United States District Court, S.D. Ohio, Western Division
ORDER GRANTING IN PART DEFENDANT'S MOTION TO
DISMISS (DOC. 8)
Timothy S. Black, United States District Judge
case is before the Court regarding Defendant Lawlogix's
motion to dismiss (Doc. 8). For the reasons set forth below,
the motion will be granted in part.
John O'Toole, was employed by Defendant Lawlogix from on
or about May 13, 2013 to July 31, 2014 as a sales executive.
(Doc. 1, at 2-4). Plaintiff's employment was secured
through an “Employment and Proprietary Information and
Invention Agreement” signed by both parties. (Doc.
8-1). That agreement called for Plaintiff to receive a
“base salary” of $100, 000.00 per year.
(Id. at 1). The agreement also contained the
following paragraph in section 3, which outlined
“compensation and benefits”:
COMPENSATION AND BENEFITS
b. Commission: In addition to the salary enumerated
in paragraph 3(a), Employee shall be paid a Commission as
reasonably agreed upon by the parties and executed in writing
through a commission addendum to this employment.
(Id. at 2).
and Defendant never executed a commission addendum during
Plaintiff's tenue as an employee, and Plaintiff was never
paid any commissions for the sales he secured on
Defendant's behalf. (Doc. 1, at 4). On July 31, 2014,
Plaintiff was terminated. Defendant did not give Plaintiff a
reason for his termination.
filed the current civil action against Defendant on April 25,
2016, bringing claims of age discrimination, breach of
contract, promissory estoppel, quantum meruit, and unjust
enrichment. (Doc. 1). Plaintiff has completed the required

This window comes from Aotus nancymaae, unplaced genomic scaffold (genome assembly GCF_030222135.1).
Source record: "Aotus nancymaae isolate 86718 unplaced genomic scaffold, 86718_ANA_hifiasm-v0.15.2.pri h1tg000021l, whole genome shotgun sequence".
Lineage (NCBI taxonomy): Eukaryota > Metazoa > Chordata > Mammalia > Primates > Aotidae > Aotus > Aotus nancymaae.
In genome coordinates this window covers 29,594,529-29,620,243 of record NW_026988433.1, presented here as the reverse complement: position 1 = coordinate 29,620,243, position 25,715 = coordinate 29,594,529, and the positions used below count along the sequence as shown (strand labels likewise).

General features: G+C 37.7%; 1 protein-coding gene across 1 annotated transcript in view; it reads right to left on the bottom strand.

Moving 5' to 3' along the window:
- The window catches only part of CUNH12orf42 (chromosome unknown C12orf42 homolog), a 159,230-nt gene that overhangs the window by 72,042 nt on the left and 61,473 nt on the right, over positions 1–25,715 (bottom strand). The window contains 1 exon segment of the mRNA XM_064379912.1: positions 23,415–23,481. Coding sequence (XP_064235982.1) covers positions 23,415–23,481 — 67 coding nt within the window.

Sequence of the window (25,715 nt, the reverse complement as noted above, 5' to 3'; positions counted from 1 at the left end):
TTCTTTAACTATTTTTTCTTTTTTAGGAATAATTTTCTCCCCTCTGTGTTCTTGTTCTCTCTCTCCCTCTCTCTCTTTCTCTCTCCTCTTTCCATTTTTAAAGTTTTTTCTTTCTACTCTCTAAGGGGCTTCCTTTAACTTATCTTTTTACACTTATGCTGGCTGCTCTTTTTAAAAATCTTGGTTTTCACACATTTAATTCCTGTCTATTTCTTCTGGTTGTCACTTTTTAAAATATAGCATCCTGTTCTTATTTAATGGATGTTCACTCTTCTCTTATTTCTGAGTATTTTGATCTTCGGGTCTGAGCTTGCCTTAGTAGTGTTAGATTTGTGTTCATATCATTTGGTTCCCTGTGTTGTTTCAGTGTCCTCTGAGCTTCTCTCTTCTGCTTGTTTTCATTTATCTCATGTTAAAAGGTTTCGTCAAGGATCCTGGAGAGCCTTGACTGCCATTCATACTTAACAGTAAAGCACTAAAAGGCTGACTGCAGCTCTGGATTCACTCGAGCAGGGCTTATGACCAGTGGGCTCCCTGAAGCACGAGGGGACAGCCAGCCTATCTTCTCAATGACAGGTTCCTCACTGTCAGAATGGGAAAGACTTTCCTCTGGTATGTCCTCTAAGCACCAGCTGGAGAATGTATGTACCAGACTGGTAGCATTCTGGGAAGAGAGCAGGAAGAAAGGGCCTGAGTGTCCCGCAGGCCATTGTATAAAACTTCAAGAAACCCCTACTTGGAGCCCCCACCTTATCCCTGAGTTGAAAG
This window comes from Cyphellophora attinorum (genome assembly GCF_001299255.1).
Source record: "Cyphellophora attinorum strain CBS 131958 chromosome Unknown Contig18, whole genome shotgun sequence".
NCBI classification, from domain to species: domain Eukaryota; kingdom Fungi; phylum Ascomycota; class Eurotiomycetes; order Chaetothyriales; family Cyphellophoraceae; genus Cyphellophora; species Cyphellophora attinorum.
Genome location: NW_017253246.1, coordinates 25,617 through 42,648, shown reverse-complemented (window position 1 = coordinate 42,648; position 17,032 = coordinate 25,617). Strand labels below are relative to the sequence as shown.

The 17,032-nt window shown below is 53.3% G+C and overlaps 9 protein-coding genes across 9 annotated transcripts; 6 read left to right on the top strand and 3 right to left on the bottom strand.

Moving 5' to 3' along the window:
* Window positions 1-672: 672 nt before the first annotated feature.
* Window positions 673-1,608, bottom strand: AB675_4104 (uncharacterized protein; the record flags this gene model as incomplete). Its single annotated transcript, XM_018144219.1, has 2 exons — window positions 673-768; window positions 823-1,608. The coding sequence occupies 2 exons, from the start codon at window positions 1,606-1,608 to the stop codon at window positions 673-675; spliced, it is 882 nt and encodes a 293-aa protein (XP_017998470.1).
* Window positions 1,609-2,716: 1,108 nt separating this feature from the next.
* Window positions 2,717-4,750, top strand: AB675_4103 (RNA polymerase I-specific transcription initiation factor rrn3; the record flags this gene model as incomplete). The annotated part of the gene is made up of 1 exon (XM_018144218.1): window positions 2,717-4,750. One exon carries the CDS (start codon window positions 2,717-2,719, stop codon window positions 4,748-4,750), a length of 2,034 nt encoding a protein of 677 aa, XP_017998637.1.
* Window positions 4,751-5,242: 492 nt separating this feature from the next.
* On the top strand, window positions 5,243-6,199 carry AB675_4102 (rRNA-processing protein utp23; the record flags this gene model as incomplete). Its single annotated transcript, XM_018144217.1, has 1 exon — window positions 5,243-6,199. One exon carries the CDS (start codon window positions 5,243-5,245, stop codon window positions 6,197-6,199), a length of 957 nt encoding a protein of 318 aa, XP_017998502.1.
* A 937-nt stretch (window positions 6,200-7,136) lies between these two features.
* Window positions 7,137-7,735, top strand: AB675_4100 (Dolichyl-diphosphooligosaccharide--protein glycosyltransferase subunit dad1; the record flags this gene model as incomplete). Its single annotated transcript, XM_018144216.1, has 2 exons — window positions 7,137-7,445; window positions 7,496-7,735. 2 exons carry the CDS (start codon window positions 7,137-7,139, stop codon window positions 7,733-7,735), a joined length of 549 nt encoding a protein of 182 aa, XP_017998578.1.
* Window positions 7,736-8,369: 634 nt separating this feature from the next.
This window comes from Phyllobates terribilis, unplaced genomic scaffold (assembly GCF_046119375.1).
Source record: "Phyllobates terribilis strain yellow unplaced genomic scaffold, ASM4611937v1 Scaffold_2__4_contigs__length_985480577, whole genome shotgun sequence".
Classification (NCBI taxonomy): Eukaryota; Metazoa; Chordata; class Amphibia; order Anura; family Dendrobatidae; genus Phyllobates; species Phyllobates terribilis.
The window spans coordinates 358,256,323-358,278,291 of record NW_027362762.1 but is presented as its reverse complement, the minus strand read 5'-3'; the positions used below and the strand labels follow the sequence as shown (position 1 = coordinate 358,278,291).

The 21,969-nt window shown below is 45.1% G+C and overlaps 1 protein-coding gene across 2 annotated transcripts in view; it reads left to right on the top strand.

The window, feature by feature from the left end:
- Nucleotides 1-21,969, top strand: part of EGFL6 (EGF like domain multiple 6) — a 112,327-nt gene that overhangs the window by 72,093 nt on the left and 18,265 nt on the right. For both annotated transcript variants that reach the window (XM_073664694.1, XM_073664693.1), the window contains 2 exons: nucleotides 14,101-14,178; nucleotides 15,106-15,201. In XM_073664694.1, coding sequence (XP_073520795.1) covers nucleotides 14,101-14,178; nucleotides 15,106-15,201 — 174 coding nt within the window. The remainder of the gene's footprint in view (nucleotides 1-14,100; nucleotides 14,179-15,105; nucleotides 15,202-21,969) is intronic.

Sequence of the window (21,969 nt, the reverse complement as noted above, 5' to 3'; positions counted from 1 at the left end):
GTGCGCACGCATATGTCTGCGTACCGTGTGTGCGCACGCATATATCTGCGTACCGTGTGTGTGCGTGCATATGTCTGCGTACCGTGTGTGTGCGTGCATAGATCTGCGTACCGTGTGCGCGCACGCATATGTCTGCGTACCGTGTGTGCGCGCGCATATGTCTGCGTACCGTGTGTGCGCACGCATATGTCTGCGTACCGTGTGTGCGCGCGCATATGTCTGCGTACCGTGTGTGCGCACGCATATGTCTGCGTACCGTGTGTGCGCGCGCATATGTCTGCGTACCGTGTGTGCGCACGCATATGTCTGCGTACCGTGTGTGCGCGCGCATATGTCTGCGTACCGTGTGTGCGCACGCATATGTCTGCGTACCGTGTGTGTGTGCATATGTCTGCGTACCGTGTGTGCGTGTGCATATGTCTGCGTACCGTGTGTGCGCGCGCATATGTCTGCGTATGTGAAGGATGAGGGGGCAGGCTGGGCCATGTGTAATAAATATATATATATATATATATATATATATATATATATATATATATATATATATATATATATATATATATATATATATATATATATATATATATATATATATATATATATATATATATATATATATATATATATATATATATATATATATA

administrative process with the Equal Opportunity Employment
Commission and a notice of right to sue was mailed on or
after January 26, 2016. Defendant's motion to dismiss
seeks dismissal of all claims, except Plaintiff's claim
for age discrimination. (Doc. 8).
STANDARD OF REVIEW
motion to dismiss pursuant to Fed.R.Civ.P. 12(b)(6) operates
to test the sufficiency of the complaint and permits
dismissal of a complaint for “failure to state a claim
upon which relief can be granted.” To show grounds for
relief, Fed.R.Civ.P. 8(a) requires that the complaint contain
a “short and plain statement of the claim showing that
the pleader is entitled to relief.”
Fed.R.Civ.P. 8 “does not require ‘detailed
factual allegations, ' . . . it demands more than an
accusation.” Ashcroft v. Iqbal, 556 U.S. 662,
678 (2009) (citing Bell Atl. Corp. v. Twombly, 550
U.S. 544 (2007)). Pleadings offering mere
“‘labels and conclusions' or ‘a
formulaic recitation of the elements of a cause of action
will not do.'” Id. (citing
Twombly, 550 U.S. at 555). In fact, in determining a
motion to dismiss, “courts ‘are not bound to
accept as true a legal conclusion couched as a factual
allegation[.]'” Twombly, 550 U.S. at 555
(citing Papasan v. Allain, 478 U.S. 265 (1986)).
Further, “[f]actual allegations must be enough to raise
a right to relief above the speculative level[.]”
“[t]o survive a motion to dismiss, a complaint must
contain sufficient factual matter, accepted as true, to
‘state a claim to relief that is plausible on its
face.'” Iqbal, 556 U.S. at 678. A claim is
plausible where “plaintiff pleads factual content that
allows the court to draw the reasonable inference that the
defendant is liable for the misconduct alleged.”
Id. Plausibility “is not akin to a
‘probability requirement, ' but it asks for more
than a sheer possibility that a defendant has acted
unlawfully.” Id. “[W]here the
well-pleaded facts do not permit the court to infer more than
the mere possibility of misconduct, the ...